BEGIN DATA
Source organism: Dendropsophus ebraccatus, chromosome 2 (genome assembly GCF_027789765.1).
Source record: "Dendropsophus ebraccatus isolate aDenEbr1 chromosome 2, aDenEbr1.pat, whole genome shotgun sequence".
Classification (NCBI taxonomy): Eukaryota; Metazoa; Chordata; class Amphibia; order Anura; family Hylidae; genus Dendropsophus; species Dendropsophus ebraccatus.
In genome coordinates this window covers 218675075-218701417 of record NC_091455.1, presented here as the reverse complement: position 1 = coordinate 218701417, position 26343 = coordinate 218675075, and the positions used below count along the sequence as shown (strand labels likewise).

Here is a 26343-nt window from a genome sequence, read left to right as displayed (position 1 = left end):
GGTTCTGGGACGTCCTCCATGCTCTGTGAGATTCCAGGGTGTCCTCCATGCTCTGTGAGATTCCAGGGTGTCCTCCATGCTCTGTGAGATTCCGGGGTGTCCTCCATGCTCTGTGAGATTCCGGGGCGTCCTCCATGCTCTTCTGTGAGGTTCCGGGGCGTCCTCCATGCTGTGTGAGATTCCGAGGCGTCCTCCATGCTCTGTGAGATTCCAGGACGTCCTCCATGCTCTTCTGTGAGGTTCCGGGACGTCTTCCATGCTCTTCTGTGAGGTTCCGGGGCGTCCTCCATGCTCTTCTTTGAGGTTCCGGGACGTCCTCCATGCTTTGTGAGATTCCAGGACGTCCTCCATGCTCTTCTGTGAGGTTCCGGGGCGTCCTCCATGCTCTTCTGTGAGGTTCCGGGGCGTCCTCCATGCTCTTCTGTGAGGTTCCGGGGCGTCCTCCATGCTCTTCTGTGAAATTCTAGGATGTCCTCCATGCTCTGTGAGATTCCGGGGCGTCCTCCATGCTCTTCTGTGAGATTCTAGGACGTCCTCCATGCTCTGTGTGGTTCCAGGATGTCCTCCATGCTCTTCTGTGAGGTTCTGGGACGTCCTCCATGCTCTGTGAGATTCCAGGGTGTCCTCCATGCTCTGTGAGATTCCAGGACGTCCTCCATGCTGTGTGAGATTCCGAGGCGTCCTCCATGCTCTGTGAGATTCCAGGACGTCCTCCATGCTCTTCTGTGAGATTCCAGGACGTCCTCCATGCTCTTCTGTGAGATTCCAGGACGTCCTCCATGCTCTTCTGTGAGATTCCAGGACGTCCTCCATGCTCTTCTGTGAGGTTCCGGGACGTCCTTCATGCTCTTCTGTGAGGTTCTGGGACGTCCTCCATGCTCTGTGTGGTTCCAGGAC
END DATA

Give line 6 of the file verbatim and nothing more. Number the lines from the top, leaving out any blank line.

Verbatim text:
GGTTCTGGGACGTCCTCCATGCTCTGTGAGATTCCAGGGTGTCCTCCATGCTCTGTGAGATTCCAGGGTGTCCTCCATGCTCTGTGAGATTCCGGGGTGTCCTCCATGCTCTGTGAGATTCCGGGGCGTCCTCCATGCTCTTCTGTGAGGTTCCGGGGCGTCCTCCATGCTGTGTGAGATTCCGAGGCGTCCTCCATGCTCTGTGAGATTCCAGGACGTCCTCCATGCTCTTCTGTGAGGTTCCGGGACGTCTTCCATGCTCTTCTGTGAGGTTCCGGGGCGTCCTCCATGCTCTTCTTTGAGGTTCCGGGACGTCCTCCATGCTTTGTGAGATTCCAGGACGTCCTCCATGCTCTTCTGTGAGGTTCCGGGGCGTCCTCCATGCTCTTCTGTGAGGTTCCGGGGCGTCCTCCATGCTCTTCTGTGAGGTTCCGGGGCGTCCTCCATGCTCTTCTGTGAAATTCTAGGATGTCCTCCATGCTCTGTGAGATTCCGGGGCGTCCTCCATGCTCTTCTGTGAGATTCTAGGACGTCCTCCATGCTCTGTGTGGTTCCAGGATGTCCTCCATGCTCTTCTGTGAGGTTCTGGGACGTCCTCCATGCTCTGTGAGATTCCAGGGTGTCCTCCATGCTCTGTGAGATTCCAGGACGTCCTCCATGCTGTGTGAGATTCCGAGGCGTCCTCCATGCTCTGTGAGATTCCAGGACGTCCTCCATGCTCTTCTGTGAGATTCCAGGACGTCCTCCATGCTCTTCTGTGAGATTCCAGGACGTCCTCCATGCTCTTCTGTGAGATTCCAGGACGTCCTCCATGCTCTTCTGTGAGGTTCCGGGACGTCCTTCATGCTCTTCTGTGAGGTTCTGGGACGTCCTCCATGCTCTGTGTGGTTCCAGGAC